If a harder species, like Yellow Cedar or Yellow Cypress, not as much a factor.

EDIT-- Seesm like Charles and I were posting at the same time. VBG

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post #4 of 10 (permalink) Old 03-21-2014, 07:52 AM
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Is the cedar one of the native usa cedars, Western Red, or aromatic cedar. I am buillding a bench out of the native aromatic red cedar, locally called eastern red cedar. Legs and bench top are width of tree diameter, around 18 inches and 3 1/2 inches thick. It is from a old dead tree. Cut wood with chainsaw sawmill, and smoothed with had plane then scraper blade then sandpaper.
Using linseed oil many coats, then a liquid wax that contains bees wax and other waxes. Having trouble sealing the end grane where it does not want to keep soaking it in. but looks great. Do not know how it will look after months or years.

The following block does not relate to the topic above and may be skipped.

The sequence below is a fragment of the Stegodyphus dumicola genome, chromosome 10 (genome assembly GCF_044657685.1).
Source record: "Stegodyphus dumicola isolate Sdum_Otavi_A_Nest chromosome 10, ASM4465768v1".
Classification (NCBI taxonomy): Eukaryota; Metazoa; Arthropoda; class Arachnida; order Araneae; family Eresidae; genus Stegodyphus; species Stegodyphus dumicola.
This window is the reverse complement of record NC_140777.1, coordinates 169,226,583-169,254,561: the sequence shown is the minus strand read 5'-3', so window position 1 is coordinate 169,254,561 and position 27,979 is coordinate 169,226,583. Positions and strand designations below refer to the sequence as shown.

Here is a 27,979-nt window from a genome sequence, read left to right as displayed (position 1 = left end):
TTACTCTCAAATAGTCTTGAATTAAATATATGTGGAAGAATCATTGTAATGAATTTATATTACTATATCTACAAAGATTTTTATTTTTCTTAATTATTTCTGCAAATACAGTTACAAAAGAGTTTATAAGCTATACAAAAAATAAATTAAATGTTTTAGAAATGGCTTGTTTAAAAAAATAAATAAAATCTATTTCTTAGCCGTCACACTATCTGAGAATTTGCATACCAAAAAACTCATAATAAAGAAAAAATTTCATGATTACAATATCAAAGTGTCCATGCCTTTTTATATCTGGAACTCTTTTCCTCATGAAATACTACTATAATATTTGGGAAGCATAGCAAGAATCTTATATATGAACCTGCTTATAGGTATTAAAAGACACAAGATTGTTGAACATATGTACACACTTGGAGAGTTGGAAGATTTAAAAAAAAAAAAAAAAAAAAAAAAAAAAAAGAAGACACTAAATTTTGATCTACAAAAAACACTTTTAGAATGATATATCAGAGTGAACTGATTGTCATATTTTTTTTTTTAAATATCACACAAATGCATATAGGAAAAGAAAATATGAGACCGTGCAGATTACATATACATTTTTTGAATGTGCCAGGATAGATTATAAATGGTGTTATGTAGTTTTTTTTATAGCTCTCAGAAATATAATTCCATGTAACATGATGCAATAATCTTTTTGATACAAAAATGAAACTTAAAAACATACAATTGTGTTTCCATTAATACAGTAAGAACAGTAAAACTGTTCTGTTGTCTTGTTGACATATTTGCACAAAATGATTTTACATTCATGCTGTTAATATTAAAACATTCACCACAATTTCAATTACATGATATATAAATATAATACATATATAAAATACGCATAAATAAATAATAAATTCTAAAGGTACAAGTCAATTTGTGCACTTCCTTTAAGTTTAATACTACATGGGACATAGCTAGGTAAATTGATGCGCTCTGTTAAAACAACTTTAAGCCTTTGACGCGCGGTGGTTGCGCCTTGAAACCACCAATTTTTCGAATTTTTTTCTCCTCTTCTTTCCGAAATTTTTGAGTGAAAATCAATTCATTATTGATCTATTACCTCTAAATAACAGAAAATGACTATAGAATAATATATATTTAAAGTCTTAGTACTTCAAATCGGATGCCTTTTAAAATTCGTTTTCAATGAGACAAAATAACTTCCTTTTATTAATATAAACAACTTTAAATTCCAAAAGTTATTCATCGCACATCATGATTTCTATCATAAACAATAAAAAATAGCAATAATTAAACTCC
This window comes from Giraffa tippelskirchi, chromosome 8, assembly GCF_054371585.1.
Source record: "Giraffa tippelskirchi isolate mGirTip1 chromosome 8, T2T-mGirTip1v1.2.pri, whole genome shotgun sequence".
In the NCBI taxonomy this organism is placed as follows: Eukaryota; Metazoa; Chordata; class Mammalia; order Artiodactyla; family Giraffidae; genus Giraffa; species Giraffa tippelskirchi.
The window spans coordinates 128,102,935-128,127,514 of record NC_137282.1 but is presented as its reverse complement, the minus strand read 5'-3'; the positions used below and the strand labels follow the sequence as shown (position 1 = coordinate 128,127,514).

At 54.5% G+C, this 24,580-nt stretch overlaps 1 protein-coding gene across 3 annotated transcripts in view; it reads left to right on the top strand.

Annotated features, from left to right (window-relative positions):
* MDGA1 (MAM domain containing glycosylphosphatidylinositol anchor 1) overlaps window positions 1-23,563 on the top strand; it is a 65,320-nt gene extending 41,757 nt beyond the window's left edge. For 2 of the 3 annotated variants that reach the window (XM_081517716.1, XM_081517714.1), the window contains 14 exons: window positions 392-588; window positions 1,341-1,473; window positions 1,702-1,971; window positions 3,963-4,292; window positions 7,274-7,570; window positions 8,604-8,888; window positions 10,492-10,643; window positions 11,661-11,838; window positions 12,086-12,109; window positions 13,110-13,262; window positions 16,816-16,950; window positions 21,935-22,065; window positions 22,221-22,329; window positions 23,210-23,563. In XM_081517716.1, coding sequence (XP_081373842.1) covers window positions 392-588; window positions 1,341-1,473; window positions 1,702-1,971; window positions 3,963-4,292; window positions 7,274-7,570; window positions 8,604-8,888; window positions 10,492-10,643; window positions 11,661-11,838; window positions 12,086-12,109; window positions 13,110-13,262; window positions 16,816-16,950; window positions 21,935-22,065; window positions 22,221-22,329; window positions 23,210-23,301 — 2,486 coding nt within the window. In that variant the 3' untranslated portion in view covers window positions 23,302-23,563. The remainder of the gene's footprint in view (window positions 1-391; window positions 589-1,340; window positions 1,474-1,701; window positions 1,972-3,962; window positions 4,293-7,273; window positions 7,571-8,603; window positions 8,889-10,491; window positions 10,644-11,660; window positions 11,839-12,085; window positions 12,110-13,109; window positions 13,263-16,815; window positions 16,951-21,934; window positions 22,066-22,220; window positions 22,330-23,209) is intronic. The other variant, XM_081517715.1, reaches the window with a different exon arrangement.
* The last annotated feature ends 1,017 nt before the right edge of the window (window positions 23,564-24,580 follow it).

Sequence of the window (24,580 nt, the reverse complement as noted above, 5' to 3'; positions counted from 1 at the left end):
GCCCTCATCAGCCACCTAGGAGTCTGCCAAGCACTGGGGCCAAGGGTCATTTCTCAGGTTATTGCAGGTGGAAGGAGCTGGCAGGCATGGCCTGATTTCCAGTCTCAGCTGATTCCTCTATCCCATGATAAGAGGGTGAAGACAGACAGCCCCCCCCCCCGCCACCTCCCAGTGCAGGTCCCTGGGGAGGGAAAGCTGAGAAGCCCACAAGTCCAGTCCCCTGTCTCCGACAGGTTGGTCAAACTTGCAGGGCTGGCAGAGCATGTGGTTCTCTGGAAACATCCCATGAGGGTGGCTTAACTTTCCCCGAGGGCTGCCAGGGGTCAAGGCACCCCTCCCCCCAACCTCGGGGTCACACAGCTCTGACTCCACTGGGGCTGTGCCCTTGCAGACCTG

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post #5 of 10 (permalink) Old 03-21-2014, 10:54 AM
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I have had excellent results with a product called "GOOD STUFF". Bally Block Co., Bally, Pa, 19503.
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post #6 of 10 (permalink) Old 03-21-2014, 11:48 AM
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Quote:
Originally Posted by mulberry View Post
Is the cedar one of the native usa cedars, Western Red, or aromatic cedar. I am buillding a bench out of the native aromatic red cedar, locally called eastern red cedar. Legs and bench top are width of tree diameter, around 18 inches and 3 1/2 inches thick. It is from a old dead tree. Cut wood with chainsaw sawmill, and smoothed with had plane then scraper blade then sandpaper.
Using linseed oil many coats, then a liquid wax that contains bees wax and other waxes. Having trouble sealing the end grane where it does not want to keep soaking it in. but looks great. Do not know how it will look after months or years.